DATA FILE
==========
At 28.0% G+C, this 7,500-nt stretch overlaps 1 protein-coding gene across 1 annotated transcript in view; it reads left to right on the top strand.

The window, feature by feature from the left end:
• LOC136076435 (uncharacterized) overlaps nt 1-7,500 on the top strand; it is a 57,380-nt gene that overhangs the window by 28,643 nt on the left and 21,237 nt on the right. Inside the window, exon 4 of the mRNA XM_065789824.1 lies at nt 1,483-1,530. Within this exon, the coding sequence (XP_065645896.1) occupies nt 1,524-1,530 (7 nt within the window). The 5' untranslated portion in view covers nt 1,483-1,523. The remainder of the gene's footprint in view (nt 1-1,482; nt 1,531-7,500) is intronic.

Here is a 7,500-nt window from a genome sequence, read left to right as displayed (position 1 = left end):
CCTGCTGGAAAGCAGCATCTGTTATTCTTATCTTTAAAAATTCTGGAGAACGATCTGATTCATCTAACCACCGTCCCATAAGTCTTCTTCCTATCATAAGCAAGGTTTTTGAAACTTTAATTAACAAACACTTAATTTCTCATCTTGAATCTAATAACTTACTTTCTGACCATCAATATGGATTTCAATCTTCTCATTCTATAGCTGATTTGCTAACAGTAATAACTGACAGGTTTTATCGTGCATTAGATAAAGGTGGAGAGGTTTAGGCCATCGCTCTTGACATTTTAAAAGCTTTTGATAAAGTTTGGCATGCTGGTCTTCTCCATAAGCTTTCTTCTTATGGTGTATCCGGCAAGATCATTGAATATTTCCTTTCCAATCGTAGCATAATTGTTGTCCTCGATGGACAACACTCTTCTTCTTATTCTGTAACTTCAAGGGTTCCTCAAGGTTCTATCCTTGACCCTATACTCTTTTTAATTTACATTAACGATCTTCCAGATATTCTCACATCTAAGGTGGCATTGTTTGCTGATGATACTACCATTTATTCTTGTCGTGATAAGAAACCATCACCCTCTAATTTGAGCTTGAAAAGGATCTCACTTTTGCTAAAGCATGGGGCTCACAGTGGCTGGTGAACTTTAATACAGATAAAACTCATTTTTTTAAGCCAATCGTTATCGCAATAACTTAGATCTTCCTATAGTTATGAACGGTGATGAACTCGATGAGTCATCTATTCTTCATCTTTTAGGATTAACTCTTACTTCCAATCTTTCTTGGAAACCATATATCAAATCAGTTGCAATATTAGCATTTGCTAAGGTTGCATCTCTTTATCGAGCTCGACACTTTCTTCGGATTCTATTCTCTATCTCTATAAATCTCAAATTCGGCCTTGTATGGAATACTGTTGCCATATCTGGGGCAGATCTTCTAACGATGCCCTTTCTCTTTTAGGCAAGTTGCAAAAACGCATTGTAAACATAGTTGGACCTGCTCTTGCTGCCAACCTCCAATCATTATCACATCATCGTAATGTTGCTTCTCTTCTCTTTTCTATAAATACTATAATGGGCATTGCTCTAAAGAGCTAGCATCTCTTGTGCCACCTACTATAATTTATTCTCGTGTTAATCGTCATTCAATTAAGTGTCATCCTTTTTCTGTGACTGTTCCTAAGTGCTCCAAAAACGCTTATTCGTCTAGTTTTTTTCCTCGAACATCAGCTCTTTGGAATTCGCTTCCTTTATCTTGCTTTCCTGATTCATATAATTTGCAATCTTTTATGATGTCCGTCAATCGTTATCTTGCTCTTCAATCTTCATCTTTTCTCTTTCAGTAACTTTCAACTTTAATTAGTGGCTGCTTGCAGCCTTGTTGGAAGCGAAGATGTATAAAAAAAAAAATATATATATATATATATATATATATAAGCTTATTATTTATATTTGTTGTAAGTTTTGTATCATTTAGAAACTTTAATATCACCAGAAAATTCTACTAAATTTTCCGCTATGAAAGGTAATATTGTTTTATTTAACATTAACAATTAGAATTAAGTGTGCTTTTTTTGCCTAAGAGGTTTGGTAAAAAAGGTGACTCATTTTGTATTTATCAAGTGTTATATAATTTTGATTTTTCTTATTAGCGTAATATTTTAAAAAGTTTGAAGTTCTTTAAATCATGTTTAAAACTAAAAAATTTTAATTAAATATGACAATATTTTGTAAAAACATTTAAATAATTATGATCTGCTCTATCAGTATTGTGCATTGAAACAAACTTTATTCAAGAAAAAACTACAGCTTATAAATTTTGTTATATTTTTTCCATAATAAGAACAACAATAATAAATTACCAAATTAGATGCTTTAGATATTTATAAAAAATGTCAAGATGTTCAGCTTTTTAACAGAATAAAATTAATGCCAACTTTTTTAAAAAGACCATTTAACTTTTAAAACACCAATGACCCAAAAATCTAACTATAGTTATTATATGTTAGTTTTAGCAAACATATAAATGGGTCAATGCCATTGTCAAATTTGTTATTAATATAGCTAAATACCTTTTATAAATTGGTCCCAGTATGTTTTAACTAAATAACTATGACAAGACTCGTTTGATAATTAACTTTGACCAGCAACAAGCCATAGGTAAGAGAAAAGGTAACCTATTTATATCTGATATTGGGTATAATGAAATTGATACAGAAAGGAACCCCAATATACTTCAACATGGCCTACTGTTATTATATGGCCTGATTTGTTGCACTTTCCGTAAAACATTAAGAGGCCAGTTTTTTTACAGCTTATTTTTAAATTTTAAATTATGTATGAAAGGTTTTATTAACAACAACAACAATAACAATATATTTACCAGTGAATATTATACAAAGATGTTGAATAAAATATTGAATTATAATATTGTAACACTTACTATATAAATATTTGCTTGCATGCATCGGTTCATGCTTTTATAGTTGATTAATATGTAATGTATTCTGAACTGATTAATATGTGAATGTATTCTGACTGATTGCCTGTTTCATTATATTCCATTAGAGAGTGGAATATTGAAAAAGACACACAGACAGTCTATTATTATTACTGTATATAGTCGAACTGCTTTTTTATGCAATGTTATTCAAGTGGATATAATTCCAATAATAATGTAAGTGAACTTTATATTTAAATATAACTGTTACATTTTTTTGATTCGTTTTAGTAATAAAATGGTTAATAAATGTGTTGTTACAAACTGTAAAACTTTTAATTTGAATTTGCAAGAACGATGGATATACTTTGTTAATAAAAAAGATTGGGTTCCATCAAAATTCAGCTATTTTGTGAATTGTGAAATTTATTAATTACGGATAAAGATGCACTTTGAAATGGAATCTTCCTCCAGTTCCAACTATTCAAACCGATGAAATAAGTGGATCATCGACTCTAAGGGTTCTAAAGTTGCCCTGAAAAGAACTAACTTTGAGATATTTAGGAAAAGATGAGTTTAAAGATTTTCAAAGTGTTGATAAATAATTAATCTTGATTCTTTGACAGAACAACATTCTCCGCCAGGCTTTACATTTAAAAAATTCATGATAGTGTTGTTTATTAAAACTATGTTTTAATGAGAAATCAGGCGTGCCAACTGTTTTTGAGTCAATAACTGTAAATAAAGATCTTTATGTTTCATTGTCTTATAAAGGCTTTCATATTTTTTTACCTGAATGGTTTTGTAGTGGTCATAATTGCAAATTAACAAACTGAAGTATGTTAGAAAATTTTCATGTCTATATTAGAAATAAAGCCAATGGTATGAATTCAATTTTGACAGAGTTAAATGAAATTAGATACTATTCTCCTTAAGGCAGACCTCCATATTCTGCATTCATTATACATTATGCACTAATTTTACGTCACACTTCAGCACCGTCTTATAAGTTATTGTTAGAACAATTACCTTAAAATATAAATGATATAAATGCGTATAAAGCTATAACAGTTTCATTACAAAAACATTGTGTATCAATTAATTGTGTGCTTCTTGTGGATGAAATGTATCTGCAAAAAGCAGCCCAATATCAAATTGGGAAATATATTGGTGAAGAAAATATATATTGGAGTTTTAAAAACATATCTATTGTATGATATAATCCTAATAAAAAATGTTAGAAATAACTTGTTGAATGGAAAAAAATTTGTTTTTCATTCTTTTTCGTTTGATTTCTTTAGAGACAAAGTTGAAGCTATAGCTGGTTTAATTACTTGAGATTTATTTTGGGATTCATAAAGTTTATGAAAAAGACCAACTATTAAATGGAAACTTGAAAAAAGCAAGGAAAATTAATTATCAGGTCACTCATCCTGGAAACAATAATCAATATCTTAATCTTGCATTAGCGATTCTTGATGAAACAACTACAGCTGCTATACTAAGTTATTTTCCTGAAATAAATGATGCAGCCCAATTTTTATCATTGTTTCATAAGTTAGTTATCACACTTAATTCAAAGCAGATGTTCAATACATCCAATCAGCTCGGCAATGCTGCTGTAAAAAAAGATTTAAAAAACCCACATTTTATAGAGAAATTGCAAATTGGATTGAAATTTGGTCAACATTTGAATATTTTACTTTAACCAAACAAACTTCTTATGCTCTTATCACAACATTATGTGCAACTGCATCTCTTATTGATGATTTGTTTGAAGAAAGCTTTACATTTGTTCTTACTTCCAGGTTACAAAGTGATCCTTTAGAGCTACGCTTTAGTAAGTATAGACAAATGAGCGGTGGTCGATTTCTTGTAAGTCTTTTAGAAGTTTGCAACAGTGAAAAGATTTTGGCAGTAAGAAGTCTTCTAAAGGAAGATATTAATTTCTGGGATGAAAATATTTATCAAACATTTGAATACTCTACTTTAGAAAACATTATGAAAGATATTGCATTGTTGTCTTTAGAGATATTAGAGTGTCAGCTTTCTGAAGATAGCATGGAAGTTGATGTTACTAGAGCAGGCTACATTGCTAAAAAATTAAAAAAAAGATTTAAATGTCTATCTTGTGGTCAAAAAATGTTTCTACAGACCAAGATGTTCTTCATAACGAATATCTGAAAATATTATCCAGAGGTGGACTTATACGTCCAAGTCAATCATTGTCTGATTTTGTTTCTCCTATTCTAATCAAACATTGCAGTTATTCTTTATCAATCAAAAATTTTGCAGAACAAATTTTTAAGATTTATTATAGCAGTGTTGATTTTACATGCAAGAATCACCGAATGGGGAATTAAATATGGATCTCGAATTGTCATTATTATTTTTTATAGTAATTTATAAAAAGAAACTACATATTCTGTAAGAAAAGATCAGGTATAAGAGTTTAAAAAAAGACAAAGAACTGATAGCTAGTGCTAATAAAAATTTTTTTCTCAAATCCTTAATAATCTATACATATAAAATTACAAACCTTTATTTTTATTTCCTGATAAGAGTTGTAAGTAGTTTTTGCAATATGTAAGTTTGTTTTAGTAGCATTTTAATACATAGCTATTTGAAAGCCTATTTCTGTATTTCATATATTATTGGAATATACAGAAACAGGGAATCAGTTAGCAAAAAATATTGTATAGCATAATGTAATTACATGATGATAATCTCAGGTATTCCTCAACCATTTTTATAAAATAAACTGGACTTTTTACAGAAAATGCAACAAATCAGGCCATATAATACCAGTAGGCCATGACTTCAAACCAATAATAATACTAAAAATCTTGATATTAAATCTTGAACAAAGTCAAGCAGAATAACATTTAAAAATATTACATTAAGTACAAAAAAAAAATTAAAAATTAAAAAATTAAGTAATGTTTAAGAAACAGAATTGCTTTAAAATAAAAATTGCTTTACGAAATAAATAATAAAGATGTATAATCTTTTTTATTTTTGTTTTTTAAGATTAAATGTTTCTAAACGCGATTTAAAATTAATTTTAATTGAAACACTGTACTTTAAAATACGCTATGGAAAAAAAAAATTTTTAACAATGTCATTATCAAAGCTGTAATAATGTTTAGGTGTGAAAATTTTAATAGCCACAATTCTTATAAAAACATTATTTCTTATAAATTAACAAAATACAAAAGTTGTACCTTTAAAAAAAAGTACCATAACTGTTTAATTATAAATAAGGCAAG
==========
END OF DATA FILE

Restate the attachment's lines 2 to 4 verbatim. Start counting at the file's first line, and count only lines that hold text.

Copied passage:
The window, feature by feature from the left end:
• LOC136076435 (uncharacterized) overlaps nt 1-7,500 on the top strand; it is a 57,380-nt gene that overhangs the window by 28,643 nt on the left and 21,237 nt on the right. Inside the window, exon 4 of the mRNA XM_065789824.1 lies at nt 1,483-1,530. Within this exon, the coding sequence (XP_065645896.1) occupies nt 1,524-1,530 (7 nt within the window). The 5' untranslated portion in view covers nt 1,483-1,523. The remainder of the gene's footprint in view (nt 1-1,482; nt 1,531-7,500) is intronic.

Here is a 7,500-nt window from a genome sequence, read left to right as displayed (position 1 = left end):